1. A "Virtue of anarchy" (or a positive effect of the constant threat of the use of force) in the international system according to Kenneth Waltz. (From Anarchic structures and balances of power, mainly Virtues of Anarchy)
Kenneth Waltz argues that countries reside in a state of war. Nation-states are guided solely by self-interests both internal, such as economic and military power, and external, by forming alliances and counter blocks. Some countries may have military potential and can use it anytime they want as a means of self-interest. K. Waltz implies that this violence is due to the anarchy, or chaos present in international society. Force is defined as constant in international relations; therefore it is always present among countries. In condition of self-interest and anarchy the countries unintentionally form balance of power. When every country has the possibility to use force, they merely use the opportunities to do so. Thus, balance of power helps to preserve peace in the international arena. This is what Kenneth Waltz calls a “positive” effect of the constant threat of the use of force.
2. The relation between political realism and morality according to Hans Morgenthau. (3rd principle)
It will be wrong to state that political realism has nothing to do with moral principles. On the contrary, political realism is concerned about morality of political actions. Both of them usually cannot be used together at the same time, and as Hans Morgenthau states universal principles cannot be applied to realistic purposes. Main reason for that is that every nation-state puts self-interest at the first place of its rational behavior, and particularly that self-help leaves no room for moral values. However, morality can be applied to state actions, if and only if it is compatible to specific time and circumstances. Political consequences are important, and they can and need to be judged by ethics.
3. According to Robert O. Keohane, who might effectively monitor the actions of international organizations and thus reduce what refers to as the «democratic deficit»? (From “democratic deficit”)
Democratic deficit appears in international institutions mainly because it is a “closed door” politics: a decision-making process is conducted among small number of people known as elite. In order to reduce this trend Robert O. Keohane suggests increasing transparency, through public decision-making. He does not, however, state that international institutions are required to be fully democratic. He gives IMF as an example of some organizations that can function without direct democratic control. He suggests promotion of network of various scientists, professionals and activists, so that these networks can be included in decision-making process. The direct result of such transnational network is the enhancement of democracy. He concludes that increasing transparency of international institutions solidified transnational networks will improve democratic accountability of national institutions to its domestic civil society.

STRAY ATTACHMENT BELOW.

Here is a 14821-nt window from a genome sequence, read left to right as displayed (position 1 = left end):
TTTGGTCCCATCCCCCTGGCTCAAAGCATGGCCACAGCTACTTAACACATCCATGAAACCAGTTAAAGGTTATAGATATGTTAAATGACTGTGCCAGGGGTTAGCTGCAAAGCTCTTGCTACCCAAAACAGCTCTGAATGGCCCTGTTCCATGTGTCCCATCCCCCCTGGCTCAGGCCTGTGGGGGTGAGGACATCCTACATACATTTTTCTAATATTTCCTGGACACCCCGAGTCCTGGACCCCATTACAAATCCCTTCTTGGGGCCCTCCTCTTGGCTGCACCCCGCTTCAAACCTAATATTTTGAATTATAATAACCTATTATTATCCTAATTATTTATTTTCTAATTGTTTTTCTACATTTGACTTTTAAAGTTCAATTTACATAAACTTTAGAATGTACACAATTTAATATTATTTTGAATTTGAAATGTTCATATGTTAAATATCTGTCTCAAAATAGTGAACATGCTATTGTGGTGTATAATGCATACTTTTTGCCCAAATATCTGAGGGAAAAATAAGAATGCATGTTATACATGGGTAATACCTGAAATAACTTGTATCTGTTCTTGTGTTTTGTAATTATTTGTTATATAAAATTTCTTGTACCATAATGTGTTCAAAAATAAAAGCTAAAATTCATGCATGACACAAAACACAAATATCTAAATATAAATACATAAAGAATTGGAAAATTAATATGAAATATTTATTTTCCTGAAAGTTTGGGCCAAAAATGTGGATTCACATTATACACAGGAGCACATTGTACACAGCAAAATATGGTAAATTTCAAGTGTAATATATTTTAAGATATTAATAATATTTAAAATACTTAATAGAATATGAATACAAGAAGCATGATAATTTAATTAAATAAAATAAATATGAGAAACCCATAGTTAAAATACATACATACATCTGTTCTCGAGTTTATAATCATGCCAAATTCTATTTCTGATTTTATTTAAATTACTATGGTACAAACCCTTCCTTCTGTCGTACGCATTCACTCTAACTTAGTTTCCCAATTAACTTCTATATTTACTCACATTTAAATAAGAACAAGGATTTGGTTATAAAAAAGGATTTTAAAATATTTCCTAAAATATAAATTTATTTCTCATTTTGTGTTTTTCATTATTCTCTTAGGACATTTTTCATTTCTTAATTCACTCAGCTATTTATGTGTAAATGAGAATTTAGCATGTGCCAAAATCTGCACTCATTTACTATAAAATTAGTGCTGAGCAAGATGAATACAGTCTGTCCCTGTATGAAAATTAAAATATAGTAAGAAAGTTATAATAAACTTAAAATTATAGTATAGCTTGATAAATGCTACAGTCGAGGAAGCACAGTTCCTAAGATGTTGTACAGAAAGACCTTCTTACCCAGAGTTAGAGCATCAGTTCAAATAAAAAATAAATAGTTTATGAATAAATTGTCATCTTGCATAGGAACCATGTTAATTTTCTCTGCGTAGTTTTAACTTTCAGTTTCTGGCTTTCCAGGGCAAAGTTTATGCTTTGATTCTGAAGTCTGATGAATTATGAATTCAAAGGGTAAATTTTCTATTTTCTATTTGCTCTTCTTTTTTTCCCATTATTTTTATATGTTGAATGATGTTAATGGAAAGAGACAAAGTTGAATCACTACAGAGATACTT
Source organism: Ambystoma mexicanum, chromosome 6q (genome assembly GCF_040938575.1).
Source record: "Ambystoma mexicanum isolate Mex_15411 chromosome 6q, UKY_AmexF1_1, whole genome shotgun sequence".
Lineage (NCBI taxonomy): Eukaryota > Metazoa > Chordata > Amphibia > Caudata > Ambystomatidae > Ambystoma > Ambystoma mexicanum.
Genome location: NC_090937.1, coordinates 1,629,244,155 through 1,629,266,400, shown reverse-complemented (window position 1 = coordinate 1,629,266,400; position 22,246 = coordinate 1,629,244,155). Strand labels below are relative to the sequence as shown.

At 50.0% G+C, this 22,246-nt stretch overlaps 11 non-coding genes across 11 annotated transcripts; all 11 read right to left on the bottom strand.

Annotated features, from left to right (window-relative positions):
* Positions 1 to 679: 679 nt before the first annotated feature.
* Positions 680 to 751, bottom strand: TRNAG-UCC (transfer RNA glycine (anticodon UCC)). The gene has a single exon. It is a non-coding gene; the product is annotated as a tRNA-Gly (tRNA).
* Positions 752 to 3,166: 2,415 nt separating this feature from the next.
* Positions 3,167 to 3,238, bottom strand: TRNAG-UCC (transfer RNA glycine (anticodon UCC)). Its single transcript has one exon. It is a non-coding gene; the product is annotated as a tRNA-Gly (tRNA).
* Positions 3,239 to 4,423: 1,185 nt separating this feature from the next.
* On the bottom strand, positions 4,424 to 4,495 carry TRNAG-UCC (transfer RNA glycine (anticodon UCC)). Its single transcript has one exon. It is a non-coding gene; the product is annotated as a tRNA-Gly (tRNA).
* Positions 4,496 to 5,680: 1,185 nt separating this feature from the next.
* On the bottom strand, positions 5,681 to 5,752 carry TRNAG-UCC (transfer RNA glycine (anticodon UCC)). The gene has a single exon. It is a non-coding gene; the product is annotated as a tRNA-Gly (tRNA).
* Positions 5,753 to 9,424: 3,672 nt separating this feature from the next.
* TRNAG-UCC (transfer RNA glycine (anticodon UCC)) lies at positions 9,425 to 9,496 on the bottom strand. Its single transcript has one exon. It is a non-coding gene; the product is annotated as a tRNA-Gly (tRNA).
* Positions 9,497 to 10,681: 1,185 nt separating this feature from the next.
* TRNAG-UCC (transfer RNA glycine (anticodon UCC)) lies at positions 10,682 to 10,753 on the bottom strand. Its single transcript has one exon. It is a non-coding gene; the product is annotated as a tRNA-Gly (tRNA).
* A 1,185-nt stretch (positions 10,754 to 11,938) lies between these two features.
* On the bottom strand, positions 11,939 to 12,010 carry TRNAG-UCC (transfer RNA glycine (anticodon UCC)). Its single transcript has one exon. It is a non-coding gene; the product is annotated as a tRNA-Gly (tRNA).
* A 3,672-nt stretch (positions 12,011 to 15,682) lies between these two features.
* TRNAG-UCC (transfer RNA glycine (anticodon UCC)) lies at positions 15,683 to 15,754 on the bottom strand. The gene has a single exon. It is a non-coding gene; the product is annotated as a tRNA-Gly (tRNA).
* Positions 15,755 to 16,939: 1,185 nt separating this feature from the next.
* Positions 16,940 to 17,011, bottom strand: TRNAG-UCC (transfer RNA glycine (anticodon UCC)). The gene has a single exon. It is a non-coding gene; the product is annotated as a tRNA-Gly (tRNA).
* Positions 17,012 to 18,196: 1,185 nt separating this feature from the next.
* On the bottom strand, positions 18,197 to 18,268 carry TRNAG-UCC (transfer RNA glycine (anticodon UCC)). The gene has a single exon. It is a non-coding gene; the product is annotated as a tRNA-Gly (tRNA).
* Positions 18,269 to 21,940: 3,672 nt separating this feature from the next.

4. What is the effectiveness of conquering and maintaining control over foreign territories as an instrument to stop suicide terrorism according to Robert A. Pape? (From Nationalistic goal and last paragraph)
One of the reasons of the suicide terrorism is the strategy of terrorists that seeks to pursue a nationalistic goal. This goal has aroused from foreign military occupation of territories by world powers. Examples to this include terrorist suicides from Lebanon, Chechnya, Palestine and many others. What unites all of them is the fact that they have no control of their own territory. By “suicide terrorism” they try to gain independence and expel foreign occupants from their countries. The willingness of world powers to change the ruling system of countries only leads to an increase in the number of terrorists. Robert A. Pape links foreign military occupation and growth of terrorist movements. He further suggests temporarily stoppage of this approach of containing terrorism, as it is ineffective and aggravates the situation.